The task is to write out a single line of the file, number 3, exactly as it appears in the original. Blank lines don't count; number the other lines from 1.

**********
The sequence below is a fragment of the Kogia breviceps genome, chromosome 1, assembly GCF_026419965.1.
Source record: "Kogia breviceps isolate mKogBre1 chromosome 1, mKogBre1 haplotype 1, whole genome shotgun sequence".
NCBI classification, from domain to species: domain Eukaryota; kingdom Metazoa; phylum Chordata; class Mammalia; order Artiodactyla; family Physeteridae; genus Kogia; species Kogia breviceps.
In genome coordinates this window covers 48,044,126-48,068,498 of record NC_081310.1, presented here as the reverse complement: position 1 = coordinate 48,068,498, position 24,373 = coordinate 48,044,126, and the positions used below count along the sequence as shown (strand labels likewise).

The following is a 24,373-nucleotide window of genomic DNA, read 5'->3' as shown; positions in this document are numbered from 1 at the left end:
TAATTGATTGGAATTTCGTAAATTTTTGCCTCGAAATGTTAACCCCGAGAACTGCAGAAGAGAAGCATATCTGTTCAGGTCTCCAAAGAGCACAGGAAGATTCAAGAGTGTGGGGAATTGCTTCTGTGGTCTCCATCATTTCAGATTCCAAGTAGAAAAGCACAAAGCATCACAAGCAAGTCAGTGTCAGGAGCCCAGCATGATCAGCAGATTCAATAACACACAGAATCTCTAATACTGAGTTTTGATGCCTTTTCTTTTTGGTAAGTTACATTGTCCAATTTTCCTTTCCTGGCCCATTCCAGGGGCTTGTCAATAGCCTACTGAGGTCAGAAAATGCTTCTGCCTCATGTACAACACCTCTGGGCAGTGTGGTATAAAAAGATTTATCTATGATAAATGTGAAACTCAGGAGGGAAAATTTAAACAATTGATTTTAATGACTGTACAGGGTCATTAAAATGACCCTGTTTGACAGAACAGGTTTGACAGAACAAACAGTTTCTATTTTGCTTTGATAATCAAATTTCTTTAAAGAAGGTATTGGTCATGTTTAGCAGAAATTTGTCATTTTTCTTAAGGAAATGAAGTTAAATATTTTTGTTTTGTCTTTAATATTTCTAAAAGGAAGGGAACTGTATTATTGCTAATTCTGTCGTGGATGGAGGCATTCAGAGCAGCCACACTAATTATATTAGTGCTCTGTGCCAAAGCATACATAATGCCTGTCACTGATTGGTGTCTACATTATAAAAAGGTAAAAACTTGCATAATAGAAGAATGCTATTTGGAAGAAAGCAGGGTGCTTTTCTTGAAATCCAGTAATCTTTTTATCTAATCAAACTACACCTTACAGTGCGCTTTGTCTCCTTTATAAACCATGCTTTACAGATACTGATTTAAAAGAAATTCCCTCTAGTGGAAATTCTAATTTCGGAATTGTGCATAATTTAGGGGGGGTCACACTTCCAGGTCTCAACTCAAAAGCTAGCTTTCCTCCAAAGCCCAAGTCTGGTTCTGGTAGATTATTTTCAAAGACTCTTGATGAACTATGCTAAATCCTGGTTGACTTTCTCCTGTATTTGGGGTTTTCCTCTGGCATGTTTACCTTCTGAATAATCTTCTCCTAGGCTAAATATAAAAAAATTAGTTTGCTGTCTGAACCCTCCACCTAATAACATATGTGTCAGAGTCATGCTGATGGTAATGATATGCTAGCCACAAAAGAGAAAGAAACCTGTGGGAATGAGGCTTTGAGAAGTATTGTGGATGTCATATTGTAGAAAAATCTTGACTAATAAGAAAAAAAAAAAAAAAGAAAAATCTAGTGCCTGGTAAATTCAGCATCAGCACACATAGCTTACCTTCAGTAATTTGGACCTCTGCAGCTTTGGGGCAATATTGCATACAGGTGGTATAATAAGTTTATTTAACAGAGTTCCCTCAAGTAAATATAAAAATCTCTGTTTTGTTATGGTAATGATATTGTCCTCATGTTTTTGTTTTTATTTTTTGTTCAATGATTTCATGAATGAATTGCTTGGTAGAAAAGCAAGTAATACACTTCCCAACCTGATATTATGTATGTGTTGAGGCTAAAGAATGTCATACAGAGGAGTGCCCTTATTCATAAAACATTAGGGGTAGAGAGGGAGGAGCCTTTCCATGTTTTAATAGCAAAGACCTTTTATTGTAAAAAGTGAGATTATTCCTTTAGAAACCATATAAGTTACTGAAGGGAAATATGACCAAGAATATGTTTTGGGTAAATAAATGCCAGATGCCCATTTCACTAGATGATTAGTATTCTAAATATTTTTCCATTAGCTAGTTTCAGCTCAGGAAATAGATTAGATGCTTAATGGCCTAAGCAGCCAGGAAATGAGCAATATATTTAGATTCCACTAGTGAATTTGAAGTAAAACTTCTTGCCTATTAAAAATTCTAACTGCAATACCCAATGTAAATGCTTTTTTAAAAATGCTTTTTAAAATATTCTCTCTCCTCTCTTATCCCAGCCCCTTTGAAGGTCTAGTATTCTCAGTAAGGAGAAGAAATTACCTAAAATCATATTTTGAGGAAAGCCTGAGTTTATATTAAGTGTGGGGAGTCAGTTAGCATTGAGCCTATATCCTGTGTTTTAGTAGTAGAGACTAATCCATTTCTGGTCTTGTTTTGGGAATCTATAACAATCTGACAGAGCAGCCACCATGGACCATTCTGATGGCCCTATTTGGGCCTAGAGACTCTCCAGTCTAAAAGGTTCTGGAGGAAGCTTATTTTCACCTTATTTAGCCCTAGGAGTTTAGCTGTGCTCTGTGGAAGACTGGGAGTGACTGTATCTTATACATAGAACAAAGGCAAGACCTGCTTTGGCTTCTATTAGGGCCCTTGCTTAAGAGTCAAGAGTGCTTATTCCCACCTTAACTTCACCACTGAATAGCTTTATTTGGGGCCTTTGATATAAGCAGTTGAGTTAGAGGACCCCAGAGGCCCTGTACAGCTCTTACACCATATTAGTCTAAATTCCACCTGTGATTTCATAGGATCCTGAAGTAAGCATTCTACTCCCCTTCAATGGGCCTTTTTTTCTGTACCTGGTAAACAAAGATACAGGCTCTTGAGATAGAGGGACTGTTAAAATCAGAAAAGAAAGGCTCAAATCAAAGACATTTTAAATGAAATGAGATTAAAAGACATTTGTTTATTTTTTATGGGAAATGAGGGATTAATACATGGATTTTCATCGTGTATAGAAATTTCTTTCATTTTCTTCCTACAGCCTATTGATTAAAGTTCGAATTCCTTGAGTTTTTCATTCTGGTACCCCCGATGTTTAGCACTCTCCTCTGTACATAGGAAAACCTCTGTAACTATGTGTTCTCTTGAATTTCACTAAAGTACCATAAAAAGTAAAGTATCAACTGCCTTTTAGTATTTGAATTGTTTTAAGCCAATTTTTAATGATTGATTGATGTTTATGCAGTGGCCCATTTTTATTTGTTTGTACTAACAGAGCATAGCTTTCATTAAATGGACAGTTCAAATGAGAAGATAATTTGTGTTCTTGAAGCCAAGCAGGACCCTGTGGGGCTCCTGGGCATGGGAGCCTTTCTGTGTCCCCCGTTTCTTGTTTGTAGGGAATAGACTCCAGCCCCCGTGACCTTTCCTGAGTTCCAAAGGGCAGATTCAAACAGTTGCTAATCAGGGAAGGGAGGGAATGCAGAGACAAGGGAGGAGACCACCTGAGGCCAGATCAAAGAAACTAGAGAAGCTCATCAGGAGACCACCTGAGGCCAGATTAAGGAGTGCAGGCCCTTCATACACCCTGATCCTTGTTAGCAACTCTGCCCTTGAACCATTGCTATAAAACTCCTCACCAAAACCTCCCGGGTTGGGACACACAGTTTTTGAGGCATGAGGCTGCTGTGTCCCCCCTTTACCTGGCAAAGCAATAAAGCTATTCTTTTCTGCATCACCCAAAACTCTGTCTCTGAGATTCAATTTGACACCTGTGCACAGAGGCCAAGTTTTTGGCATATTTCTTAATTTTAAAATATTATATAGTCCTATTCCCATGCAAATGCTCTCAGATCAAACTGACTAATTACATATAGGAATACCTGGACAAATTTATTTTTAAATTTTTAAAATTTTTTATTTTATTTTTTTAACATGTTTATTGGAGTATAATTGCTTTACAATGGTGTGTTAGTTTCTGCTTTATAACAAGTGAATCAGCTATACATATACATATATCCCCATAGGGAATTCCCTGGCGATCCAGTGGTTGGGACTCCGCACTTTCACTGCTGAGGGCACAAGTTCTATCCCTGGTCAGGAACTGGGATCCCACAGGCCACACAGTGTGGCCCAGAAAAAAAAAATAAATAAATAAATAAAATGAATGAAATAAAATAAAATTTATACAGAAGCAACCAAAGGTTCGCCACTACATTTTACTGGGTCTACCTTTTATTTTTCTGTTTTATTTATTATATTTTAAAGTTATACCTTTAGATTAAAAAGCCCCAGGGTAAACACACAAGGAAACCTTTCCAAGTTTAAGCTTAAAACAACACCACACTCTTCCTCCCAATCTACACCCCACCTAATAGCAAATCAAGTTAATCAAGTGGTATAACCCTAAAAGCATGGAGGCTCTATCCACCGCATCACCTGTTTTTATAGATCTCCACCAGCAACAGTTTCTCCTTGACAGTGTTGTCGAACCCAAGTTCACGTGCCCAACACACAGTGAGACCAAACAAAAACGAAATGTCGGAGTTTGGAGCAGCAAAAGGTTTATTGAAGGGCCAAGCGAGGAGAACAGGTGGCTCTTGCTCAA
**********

NCBI classification, from domain to species: domain Eukaryota; kingdom Metazoa; phylum Chordata; class Mammalia; order Artiodactyla; family Physeteridae; genus Kogia; species Kogia breviceps.